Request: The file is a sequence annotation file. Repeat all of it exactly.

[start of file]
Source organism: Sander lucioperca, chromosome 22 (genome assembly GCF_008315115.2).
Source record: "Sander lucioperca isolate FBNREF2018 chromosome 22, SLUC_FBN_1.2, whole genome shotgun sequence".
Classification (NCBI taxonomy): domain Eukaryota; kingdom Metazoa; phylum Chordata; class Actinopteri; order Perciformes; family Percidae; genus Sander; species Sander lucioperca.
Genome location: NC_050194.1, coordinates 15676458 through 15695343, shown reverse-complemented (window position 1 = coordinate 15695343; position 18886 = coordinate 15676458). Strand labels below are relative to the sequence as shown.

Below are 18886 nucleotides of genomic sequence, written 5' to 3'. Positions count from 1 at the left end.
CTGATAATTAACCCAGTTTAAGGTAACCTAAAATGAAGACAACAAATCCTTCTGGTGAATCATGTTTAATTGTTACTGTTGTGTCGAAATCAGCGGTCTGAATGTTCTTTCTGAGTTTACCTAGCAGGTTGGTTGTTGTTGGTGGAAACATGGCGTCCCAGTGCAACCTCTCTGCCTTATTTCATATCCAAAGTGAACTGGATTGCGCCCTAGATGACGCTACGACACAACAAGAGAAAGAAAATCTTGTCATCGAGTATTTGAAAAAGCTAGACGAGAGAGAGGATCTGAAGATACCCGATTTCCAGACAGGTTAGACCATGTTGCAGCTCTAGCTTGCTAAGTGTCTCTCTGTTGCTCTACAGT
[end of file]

Source organism: Sander lucioperca, chromosome 22 (genome assembly GCF_008315115.2).
Source record: "Sander lucioperca isolate FBNREF2018 chromosome 22, SLUC_FBN_1.2, whole genome shotgun sequence".
Classification (NCBI taxonomy): domain Eukaryota; kingdom Metazoa; phylum Chordata; class Actinopteri; order Perciformes; family Percidae; genus Sander; species Sander lucioperca.
Genome location: NC_050194.1, coordinates 15676458 through 15695343, shown reverse-complemented (window position 1 = coordinate 15695343; position 18886 = coordinate 15676458). Strand labels below are relative to the sequence as shown.

Below are 18886 nucleotides of genomic sequence, written 5' to 3'. Positions count from 1 at the left end.
CTGATAATTAACCCAGTTTAAGGTAACCTAAAATGAAGACAACAAATCCTTCTGGTGAATCATGTTTAATTGTTACTGTTGTGTCGAAATCAGCGGTCTGAATGTTCTTTCTGAGTTTACCTAGCAGGTTGGTTGTTGTTGGTGGAAACATGGCGTCCCAGTGCAACCTCTCTGCCTTATTTCATATCCAAAGTGAACTGGATTGCGCCCTAGATGACGCTACGACACAACAAGAGAAAGAAAATCTTGTCATCGAGTATTTGAAAAAGCTAGACGAGAGAGAGGATCTGAAGATACCCGATTTCCAGACAGGTTAGACCATGTTGCAGCTCTAGCTTGCTAAGTGTCTCTCTGTTGCTCTACAGT